There’s also just no competition for Google’s Night Sight. While Huawei’s own night mode can produce excellent results, it doesn’t have the point-and-shoot consistency of Google’s feature. Google’s Night Sight gets me a usable shot on almost every occasion, while Huawei’s is significantly more susceptible to motion or wonky lighting. And though it’s generally an improvement, sometimes the aggressive noise reduction looks worse than simply taking a regular shot. It’s also worth noting that the wide-angle and telephoto lens are dramatically inferior to the primary sensor in low light, although that’s to be expected given the sensor sizes.

If it seems like I’m being harsh on Huawei’s camera, it’s only because it’s this close to pulling off a definitive victory. It’s the only recent smartphone with a sensor this big, and if the company would simply tone down its processing and make a few refinements, it could easily overshadow everything else.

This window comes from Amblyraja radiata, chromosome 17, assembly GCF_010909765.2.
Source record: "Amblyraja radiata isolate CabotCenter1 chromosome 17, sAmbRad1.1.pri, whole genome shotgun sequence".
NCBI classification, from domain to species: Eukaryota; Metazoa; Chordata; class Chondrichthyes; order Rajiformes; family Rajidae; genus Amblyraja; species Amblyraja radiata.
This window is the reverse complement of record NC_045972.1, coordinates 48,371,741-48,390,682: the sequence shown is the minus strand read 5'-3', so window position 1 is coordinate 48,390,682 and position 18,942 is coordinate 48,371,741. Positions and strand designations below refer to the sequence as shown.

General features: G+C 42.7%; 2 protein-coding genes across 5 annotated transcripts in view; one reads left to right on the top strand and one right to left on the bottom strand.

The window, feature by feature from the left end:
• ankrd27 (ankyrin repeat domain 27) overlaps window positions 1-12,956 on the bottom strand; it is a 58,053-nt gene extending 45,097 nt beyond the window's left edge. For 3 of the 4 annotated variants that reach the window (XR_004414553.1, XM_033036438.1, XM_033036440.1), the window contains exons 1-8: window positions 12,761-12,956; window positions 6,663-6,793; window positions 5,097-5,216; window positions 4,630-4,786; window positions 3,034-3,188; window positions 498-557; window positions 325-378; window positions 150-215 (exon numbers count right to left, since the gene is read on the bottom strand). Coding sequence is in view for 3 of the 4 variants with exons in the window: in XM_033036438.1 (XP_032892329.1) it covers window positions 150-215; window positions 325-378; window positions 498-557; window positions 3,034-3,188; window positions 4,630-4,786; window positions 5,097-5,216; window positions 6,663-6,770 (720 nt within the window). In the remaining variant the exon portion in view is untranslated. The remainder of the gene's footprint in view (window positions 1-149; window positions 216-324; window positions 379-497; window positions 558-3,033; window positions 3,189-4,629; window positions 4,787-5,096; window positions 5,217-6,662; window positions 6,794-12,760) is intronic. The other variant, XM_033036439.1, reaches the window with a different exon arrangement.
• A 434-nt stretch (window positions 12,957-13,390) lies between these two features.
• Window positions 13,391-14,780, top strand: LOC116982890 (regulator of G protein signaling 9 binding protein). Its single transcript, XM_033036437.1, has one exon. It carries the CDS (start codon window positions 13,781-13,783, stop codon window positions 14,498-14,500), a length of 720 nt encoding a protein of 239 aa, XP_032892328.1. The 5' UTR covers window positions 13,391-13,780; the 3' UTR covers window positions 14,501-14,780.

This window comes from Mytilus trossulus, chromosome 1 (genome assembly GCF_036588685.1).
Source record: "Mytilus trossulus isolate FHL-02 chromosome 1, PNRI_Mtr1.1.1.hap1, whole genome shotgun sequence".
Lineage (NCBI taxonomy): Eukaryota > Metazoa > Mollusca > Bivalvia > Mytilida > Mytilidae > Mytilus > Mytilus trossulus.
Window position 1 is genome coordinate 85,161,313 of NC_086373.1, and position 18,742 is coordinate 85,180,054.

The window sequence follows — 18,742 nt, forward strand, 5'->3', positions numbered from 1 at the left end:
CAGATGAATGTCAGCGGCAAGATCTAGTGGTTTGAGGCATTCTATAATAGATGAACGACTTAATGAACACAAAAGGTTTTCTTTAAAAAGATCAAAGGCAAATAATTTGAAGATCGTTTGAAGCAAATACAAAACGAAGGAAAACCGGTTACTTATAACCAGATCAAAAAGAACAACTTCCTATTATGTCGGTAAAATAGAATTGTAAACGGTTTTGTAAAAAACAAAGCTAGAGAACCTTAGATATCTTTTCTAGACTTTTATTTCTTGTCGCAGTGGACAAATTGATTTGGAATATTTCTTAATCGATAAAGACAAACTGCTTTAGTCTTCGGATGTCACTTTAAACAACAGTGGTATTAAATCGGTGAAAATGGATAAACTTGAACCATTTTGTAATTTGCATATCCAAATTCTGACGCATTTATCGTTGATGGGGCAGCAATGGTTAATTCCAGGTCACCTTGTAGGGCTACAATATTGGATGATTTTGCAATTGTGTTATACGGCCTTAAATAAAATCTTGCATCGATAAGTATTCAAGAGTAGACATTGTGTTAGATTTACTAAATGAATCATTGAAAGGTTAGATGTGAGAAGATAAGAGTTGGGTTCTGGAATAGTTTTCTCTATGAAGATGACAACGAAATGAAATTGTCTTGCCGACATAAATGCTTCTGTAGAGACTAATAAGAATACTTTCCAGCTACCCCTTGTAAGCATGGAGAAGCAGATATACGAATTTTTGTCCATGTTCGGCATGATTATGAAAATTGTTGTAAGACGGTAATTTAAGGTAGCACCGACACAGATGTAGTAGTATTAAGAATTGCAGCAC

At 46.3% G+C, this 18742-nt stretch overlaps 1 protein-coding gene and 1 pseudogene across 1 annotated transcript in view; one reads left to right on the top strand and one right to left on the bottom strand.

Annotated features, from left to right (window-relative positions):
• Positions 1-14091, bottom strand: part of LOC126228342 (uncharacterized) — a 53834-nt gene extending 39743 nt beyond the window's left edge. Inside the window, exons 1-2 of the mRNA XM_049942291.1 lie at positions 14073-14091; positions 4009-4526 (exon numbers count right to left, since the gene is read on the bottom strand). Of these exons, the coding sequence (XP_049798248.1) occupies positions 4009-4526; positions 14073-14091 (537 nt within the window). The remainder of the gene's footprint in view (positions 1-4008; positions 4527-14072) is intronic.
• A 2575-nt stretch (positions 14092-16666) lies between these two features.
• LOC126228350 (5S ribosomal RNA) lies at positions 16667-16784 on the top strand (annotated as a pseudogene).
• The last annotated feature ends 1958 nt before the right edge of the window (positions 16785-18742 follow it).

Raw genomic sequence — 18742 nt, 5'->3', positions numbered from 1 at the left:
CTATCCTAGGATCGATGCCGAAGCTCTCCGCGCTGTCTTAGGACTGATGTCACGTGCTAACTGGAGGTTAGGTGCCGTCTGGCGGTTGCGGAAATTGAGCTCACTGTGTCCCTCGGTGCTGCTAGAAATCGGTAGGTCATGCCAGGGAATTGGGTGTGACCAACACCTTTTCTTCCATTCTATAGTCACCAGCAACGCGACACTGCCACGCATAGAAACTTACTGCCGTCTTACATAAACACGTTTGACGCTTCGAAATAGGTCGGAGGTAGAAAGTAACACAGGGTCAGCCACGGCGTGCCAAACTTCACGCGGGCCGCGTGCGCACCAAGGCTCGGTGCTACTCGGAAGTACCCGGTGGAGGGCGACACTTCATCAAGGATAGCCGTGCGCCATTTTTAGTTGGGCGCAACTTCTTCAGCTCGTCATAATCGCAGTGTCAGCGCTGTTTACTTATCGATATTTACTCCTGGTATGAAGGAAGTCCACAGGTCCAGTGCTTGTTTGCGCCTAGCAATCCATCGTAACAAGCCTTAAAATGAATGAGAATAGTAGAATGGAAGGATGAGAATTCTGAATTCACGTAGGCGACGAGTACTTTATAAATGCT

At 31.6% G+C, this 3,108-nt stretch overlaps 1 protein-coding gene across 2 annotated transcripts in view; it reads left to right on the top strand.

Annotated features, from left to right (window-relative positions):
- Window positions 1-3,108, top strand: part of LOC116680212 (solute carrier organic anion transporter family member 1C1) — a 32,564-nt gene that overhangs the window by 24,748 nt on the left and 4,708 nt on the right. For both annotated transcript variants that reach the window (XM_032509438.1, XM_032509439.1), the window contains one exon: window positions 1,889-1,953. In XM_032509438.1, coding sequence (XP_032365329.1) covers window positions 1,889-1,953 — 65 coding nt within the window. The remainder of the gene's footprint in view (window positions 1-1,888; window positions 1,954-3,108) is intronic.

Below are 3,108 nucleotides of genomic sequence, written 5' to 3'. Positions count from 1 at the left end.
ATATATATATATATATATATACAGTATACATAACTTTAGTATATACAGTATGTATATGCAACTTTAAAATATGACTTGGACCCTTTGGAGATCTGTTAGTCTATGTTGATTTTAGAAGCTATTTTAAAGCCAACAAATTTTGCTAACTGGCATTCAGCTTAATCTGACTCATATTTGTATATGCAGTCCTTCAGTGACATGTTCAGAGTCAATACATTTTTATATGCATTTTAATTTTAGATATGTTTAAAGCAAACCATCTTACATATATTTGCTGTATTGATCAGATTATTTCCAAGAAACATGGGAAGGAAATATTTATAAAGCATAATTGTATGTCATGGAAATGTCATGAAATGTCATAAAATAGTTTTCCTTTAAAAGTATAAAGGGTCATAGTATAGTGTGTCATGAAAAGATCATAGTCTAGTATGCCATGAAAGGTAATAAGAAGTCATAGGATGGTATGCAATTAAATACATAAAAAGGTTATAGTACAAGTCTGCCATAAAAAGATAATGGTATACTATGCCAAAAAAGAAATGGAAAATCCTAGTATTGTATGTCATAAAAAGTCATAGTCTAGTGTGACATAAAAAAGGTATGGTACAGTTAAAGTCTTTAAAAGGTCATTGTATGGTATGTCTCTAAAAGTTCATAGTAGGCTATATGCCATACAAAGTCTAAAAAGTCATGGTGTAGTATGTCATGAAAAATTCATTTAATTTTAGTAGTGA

As it stands, which camera is actually better is a matter of preference. In this respect, I choose Google.

Despite my annoyances with Huawei’s image processing, there’s no phone as versatile as the Mate 20 Pro. Four months later, I think it’s still the closest thing to a perfect phone on the market.

As far as I’m concerned, there are only three things holding it back: Access and drama within the US, the lack of a headphone jack, and a bloated interface. You could say the whole phone is bloated with features, but for once, it’s a combination of quantity and quality. It was the most ambitious phone of 2018, and if the aforementioned qualms won’t dissuade you, there still aren’t much better ways to spend nearly a grand on a smartphone.